msg3

I just returned from the annual American Society of Military Comptrollers (ASMC) Professional Development Institute (PDI) in New Orleans.  It was an outstanding opportunity to learn about the state of the art in the DoD budget and accounting.  Well done to Executive Director Al Runnels and his staff!!!  This year I reckon there was north of 2000 folks from throughout the DoD Financial Management profession….Army, Air Force, Office of the Secretary of Defense, Defense Agencies and even the US Coast Guard.  Leadership and rank-and-file throughout DoD, from the Honorable Mike McCord, the Undersecretary of Defense (Comptroller) on down, gathered to consult, confer and otherwise hobnob with their fellow budget wizards.  In fact, I dare say that most of the senior Financial Management leadership from the services and defense agencies was there. There was only one thing missing: the Navy.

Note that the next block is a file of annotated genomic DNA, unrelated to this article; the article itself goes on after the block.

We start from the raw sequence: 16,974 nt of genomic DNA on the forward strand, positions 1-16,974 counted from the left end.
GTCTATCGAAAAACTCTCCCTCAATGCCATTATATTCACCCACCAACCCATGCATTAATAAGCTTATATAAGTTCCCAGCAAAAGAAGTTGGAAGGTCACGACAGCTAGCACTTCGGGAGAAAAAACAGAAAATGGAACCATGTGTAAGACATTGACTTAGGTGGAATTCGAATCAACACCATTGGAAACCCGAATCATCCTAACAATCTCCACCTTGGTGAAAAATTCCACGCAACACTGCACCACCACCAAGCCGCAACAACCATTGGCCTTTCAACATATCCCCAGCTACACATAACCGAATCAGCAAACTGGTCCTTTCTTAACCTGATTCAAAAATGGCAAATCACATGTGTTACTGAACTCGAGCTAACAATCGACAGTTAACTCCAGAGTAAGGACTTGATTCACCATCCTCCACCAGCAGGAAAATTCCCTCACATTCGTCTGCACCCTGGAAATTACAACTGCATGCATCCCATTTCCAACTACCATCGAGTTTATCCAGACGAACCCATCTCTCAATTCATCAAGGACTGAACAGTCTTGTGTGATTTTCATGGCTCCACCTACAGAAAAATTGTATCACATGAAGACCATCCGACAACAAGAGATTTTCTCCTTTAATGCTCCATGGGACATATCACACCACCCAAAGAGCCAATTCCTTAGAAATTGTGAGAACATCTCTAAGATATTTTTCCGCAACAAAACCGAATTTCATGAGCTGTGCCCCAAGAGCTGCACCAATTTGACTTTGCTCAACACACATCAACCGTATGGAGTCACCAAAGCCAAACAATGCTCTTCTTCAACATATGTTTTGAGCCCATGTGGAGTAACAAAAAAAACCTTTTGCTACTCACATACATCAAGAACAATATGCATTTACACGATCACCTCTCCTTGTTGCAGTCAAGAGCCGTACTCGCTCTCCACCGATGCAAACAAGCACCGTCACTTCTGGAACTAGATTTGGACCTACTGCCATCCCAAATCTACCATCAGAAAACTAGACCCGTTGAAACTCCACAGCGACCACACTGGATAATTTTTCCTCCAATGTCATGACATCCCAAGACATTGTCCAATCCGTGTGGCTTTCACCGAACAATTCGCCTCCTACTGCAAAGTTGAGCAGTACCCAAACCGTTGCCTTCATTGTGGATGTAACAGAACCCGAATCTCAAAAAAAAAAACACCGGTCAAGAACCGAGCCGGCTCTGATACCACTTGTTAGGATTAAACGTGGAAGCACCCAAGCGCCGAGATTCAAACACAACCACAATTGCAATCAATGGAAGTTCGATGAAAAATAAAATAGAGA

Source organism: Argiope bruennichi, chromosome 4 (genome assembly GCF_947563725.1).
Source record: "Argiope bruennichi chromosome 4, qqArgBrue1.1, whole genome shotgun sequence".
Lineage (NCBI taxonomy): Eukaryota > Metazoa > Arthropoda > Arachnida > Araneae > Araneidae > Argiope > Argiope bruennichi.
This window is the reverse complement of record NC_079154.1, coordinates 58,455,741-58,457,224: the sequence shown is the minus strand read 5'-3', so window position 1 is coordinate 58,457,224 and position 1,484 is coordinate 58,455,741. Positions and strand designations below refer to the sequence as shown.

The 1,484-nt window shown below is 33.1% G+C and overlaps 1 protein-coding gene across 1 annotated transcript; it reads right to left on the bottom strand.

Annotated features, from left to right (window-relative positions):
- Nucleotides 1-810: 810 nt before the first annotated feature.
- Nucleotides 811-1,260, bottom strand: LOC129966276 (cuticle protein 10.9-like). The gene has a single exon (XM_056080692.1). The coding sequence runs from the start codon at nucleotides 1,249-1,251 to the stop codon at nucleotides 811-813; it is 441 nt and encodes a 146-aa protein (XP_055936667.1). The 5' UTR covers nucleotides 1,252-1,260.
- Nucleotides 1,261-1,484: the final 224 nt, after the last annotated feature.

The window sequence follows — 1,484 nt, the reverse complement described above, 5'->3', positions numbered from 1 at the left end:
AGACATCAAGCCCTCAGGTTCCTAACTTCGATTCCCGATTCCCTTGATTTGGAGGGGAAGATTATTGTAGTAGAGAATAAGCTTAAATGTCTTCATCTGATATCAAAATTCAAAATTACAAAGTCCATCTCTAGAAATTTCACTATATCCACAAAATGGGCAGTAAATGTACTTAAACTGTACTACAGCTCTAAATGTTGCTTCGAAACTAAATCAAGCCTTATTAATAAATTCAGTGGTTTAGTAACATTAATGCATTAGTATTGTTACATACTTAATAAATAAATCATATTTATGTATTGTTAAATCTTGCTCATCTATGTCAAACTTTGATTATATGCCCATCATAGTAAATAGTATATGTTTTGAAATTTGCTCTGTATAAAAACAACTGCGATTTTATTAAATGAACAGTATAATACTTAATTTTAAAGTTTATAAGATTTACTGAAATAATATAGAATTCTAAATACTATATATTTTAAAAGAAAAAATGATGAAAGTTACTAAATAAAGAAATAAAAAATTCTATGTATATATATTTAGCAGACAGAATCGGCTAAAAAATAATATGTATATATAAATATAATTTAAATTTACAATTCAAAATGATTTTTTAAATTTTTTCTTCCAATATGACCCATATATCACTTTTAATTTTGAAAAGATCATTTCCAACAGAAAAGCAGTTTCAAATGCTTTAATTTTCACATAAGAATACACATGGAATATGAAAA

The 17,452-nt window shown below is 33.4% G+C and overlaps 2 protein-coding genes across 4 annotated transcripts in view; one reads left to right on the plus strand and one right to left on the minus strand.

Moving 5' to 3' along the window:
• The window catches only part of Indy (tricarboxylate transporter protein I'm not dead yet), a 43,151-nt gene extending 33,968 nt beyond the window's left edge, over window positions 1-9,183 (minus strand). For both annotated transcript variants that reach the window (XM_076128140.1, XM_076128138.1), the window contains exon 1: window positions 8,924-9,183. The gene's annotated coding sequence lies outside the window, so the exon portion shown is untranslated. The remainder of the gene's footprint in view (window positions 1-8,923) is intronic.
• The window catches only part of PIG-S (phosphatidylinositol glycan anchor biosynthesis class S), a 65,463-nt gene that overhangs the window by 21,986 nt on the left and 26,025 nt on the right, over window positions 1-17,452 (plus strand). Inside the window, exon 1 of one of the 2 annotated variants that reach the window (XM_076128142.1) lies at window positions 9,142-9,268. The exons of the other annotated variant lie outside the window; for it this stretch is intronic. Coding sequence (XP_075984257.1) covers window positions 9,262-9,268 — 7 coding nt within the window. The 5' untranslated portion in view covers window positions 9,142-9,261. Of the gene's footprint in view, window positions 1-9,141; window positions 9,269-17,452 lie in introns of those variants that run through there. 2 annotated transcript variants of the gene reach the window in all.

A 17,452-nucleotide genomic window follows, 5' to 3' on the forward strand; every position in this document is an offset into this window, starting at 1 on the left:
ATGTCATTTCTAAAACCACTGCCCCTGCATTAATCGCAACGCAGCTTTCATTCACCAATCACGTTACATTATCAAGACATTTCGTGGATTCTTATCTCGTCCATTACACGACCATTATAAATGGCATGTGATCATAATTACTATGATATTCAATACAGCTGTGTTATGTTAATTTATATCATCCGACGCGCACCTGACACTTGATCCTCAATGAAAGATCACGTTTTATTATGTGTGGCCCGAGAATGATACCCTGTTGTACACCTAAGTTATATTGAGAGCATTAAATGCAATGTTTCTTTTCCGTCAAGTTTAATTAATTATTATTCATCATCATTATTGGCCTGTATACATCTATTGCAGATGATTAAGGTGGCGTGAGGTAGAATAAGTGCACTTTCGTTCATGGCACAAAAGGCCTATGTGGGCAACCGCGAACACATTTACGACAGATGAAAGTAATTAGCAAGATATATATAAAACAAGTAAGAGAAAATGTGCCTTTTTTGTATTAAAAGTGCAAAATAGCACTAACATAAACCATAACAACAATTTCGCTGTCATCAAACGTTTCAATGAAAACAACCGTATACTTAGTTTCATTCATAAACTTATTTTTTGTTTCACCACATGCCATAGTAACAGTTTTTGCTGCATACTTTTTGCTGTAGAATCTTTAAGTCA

Yep, that’s right. The Navy chose not to participate.  Given that every other service, defense agency, and the OSD staff decided it was important to send their people, I can only assume that either the Navy thought that its people (personnel in DoD speak) didn’t need the training offered at the PDI or that despite the need for training, barring their attendance was the safer or smarter move.  So the Navy and USMC financial managers sat on the sidelines while the remainder of their counterparts in DoD heard for Mr. McCord; the Honorable Jamie Morin, Director of CAPE; Mark Reger, the Deputy Comptroller of the United States and numerous other senior officials. They attended required FM certification training, attended workshops, participated in a whole day of service-specific training and  conducted community service projects. In the interest of accuracy, there were a handful of Navy folks there, but only if they were actually presenting a workshop or receiving a national-level award.